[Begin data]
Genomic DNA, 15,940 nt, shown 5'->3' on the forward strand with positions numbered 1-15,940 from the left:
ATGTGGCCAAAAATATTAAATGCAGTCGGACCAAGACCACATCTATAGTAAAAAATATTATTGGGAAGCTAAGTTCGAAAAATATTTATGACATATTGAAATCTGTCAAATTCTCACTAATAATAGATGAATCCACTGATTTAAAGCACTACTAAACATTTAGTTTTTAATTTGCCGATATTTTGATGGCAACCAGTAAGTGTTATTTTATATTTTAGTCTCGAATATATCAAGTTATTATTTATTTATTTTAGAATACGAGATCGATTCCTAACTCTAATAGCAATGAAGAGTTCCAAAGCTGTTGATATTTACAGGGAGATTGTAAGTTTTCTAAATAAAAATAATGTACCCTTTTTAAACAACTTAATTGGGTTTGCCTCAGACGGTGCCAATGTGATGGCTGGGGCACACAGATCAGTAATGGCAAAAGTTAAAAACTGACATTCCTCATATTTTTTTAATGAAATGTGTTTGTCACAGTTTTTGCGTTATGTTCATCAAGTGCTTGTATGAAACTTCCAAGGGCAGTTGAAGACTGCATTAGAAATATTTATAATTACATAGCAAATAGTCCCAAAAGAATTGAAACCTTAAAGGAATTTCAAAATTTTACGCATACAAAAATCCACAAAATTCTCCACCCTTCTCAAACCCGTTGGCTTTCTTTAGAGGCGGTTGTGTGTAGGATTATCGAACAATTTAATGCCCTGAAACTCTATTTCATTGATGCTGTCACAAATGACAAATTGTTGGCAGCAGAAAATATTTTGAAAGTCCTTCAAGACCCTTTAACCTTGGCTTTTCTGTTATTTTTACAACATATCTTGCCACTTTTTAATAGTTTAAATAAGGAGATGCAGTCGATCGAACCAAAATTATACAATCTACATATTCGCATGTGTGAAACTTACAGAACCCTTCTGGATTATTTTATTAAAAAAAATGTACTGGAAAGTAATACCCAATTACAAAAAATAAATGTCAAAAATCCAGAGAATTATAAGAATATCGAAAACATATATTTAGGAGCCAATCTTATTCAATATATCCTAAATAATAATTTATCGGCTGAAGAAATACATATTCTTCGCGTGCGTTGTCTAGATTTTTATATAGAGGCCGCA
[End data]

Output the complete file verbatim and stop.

Genomic DNA, 15,940 nt, shown 5'->3' on the forward strand with positions numbered 1-15,940 from the left:
ATGTGGCCAAAAATATTAAATGCAGTCGGACCAAGACCACATCTATAGTAAAAAATATTATTGGGAAGCTAAGTTCGAAAAATATTTATGACATATTGAAATCTGTCAAATTCTCACTAATAATAGATGAATCCACTGATTTAAAGCACTACTAAACATTTAGTTTTTAATTTGCCGATATTTTGATGGCAACCAGTAAGTGTTATTTTATATTTTAGTCTCGAATATATCAAGTTATTATTTATTTATTTTAGAATACGAGATCGATTCCTAACTCTAATAGCAATGAAGAGTTCCAAAGCTGTTGATATTTACAGGGAGATTGTAAGTTTTCTAAATAAAAATAATGTACCCTTTTTAAACAACTTAATTGGGTTTGCCTCAGACGGTGCCAATGTGATGGCTGGGGCACACAGATCAGTAATGGCAAAAGTTAAAAACTGACATTCCTCATATTTTTTTAATGAAATGTGTTTGTCACAGTTTTTGCGTTATGTTCATCAAGTGCTTGTATGAAACTTCCAAGGGCAGTTGAAGACTGCATTAGAAATATTTATAATTACATAGCAAATAGTCCCAAAAGAATTGAAACCTTAAAGGAATTTCAAAATTTTACGCATACAAAAATCCACAAAATTCTCCACCCTTCTCAAACCCGTTGGCTTTCTTTAGAGGCGGTTGTGTGTAGGATTATCGAACAATTTAATGCCCTGAAACTCTATTTCATTGATGCTGTCACAAATGACAAATTGTTGGCAGCAGAAAATATTTTGAAAGTCCTTCAAGACCCTTTAACCTTGGCTTTTCTGTTATTTTTACAACATATCTTGCCACTTTTTAATAGTTTAAATAAGGAGATGCAGTCGATCGAACCAAAATTATACAATCTACATATTCGCATGTGTGAAACTTACAGAACCCTTCTGGATTATTTTATTAAAAAAAATGTACTGGAAAGTAATACCCAATTACAAAAAATAAATGTCAAAAATCCAGAGAATTATAAGAATATCGAAAACATATATTTAGGAGCCAATCTTATTCAATATATCCTAAATAATAATTTATCGGCTGAAGAAATACATATTCTTCGCGTGCGTTGTCTAGATTTTTATATAGAGGCCGCA